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nerdyglam
07-21-2008, 02:09 AM
If someone is dead at the scene of a car accident when the emergency workers arrive, do they even bother taking them to the hospital? What if its a small town?

Where can I find out more about what would be done to declare the person officially "dead" and what happens to the body? I've been researching a bit on this topic, but I'm a little stuck since I'm not really sure what would happen first and who would be responsible for what. Could someone please help lead me in the right direction?

Thanks in advance.

WriteKnight
07-21-2008, 02:14 AM
Different juristictions have different procedures, so you should call a local small town CORONERS office and ask for their procedures.

Generally speaking, if EMT's arrive on the scene, and their is no life signs, they call the CORONER or the Justice of the Peace in some small towns. They will then come out and pronounce death before transporting.

But really, it does vary from area to area.

nerdyglam
07-21-2008, 02:26 AM
Thanks for the help.

WriteKnight
07-21-2008, 02:36 AM
To follow up, a small town county general hospital might have an arrangement with a local funeral home, a county contract, to take the body there until family members can be contacted. Otherwise it might go to county generals morgue for holding, until the family makes arrangements and then it will be released to the appropriate funeral home.

Kitty Pryde
07-21-2008, 02:37 AM
Dead is defined in different ways. There is the layman's term dead, but then there is medical death. There are only a few instances when a paramedic would declare someone dead on the scene (and they aren't allowed to declare someone dead in other situations). Someone who has been decapitated, someone showing dependent lividity (wikipedia it), or someone with rigor mortis can be declared dead on the scene by a paramedic. Other than that, people usually get a high speed ride to the nearest hospital.

For instance, someone who crashed their car, has a head injury, and no breathing or pulse would not be declared dead on scene, even though you or I might call that person 'dead'. That's because there's a very small chance that medical intervention can bring them back to life. In those (majority of) cases, a doctor has to declare you dead.

In general, someone in that situation would go to the ER very quickly, then be pronounced dead there or worked on first and then pronounced dead. From the ER, an orderly would cover them up and take them to the hospital morgue. After that I don't know where the body would go. (Note: this is based on my EMT training in California so laws may be different elsewhere, but I'm guessing they are similar.)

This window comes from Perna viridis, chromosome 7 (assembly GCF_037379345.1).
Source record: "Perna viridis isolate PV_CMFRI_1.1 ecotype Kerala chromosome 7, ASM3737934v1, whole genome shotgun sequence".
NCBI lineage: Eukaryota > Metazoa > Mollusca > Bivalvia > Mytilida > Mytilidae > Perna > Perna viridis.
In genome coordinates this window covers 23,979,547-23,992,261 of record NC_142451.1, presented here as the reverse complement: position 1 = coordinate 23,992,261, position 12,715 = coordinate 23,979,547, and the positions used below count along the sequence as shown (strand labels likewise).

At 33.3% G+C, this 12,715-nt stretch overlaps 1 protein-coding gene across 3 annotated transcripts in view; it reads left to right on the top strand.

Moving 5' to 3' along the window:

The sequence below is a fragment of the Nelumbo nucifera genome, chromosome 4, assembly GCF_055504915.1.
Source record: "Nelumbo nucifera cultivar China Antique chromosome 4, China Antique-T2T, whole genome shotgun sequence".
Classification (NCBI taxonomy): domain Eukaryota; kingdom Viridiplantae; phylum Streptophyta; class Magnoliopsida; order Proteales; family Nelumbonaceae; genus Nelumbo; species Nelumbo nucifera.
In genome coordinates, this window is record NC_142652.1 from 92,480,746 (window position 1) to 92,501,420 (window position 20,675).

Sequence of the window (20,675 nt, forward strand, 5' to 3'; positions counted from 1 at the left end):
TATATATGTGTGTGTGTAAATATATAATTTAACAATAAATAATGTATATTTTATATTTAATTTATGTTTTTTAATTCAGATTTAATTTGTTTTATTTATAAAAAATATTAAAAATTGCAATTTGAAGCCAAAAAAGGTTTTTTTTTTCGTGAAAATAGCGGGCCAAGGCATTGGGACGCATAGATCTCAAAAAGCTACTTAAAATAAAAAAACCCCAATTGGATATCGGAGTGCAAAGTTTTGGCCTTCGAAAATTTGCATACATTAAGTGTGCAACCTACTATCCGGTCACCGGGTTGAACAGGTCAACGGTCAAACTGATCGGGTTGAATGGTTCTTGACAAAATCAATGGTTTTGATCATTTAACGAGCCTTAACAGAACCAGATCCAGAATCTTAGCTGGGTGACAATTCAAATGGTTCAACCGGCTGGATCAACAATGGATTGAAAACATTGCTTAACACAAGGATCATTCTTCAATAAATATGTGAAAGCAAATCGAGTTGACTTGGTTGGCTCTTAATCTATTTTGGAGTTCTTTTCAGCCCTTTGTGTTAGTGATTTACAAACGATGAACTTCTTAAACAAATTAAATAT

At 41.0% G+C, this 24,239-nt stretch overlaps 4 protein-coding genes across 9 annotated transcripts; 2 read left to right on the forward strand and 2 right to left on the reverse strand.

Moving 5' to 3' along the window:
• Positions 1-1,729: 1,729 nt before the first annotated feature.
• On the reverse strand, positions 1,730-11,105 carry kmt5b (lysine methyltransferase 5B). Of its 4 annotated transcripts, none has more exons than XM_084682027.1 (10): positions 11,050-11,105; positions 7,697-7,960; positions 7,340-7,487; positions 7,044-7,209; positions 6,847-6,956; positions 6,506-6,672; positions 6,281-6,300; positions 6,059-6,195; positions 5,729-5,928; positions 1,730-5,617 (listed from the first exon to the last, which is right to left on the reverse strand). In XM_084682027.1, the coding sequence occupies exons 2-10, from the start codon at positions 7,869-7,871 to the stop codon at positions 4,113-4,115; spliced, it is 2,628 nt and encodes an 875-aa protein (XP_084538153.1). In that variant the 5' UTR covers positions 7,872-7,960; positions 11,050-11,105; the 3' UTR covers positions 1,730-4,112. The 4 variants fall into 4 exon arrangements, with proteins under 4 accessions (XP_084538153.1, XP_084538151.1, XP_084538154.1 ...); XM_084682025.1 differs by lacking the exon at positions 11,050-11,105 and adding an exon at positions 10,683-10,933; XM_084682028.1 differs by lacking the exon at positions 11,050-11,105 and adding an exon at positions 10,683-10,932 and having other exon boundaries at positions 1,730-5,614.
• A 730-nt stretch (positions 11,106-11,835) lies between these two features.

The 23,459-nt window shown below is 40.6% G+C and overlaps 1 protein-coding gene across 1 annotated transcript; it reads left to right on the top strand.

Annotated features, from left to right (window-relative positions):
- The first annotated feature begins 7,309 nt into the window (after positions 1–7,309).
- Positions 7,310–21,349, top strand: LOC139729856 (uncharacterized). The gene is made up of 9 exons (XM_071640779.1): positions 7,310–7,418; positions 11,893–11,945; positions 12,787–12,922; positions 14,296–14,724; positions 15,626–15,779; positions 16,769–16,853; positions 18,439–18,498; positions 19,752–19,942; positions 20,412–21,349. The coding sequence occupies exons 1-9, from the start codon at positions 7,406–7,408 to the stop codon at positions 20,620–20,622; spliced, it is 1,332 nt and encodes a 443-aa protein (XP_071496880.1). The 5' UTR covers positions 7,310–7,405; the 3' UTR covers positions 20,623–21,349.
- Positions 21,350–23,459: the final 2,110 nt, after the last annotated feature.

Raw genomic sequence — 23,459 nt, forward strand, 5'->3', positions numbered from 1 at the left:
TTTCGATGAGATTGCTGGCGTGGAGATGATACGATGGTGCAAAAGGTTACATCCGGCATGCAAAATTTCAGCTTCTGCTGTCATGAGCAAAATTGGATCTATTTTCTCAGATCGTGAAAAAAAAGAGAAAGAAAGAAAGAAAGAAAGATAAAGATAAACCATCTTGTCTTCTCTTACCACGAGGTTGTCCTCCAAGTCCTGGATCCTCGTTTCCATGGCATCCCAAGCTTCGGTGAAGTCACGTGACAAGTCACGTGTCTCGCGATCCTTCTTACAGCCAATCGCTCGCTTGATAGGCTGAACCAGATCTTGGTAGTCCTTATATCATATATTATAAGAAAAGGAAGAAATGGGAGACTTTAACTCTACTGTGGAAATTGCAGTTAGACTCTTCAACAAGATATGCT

For more info I would look up EMT's and paramedic's protocols. also research medical definitions of death.

Chumplet
07-21-2008, 02:53 AM
My friend's husband is a funeral director and he would often have to show up at accident scenes with the coroner to supervise the removal of the body.

Tsu Dho Nimh
07-21-2008, 02:04 PM
Nerdy -
One reason for taking someone with "non-survivable injuries" to the hospital is for spare parts.

If there are multiple injured persons, you do triage and help those that can be helped, leaving the others for later.

kristie911
07-21-2008, 05:02 PM
This is how it works here...

If the person has obvious serious trauma (maybe a huge crush injury, obvious serious head injury, decapitation, etc) and no life signs, the paramedics can declare the person dead after confering with medical control and the medical examiner is called. Once they finish their check, the funeral home is called and they take the body.

However, if there are no obvious injuries involved and the accident is recent, usually the paramedics will work the person and transport to the hospital. In a lot of cases, the cause of the accident is medical related and the patient has a chance at survival. By medical related I mean things like diabetic issues, heart attack, stroke, etc.

jclarkdawe
07-21-2008, 05:41 PM
This question involves a lot of different permutations.

First question is this varies from jurisdiction to jurisdiction. EMTs are licensed under the medical direction of a doctor connected to the local emergency room. Then the state has it's requirements and guidelines. This determines when an EMT gets to call someone.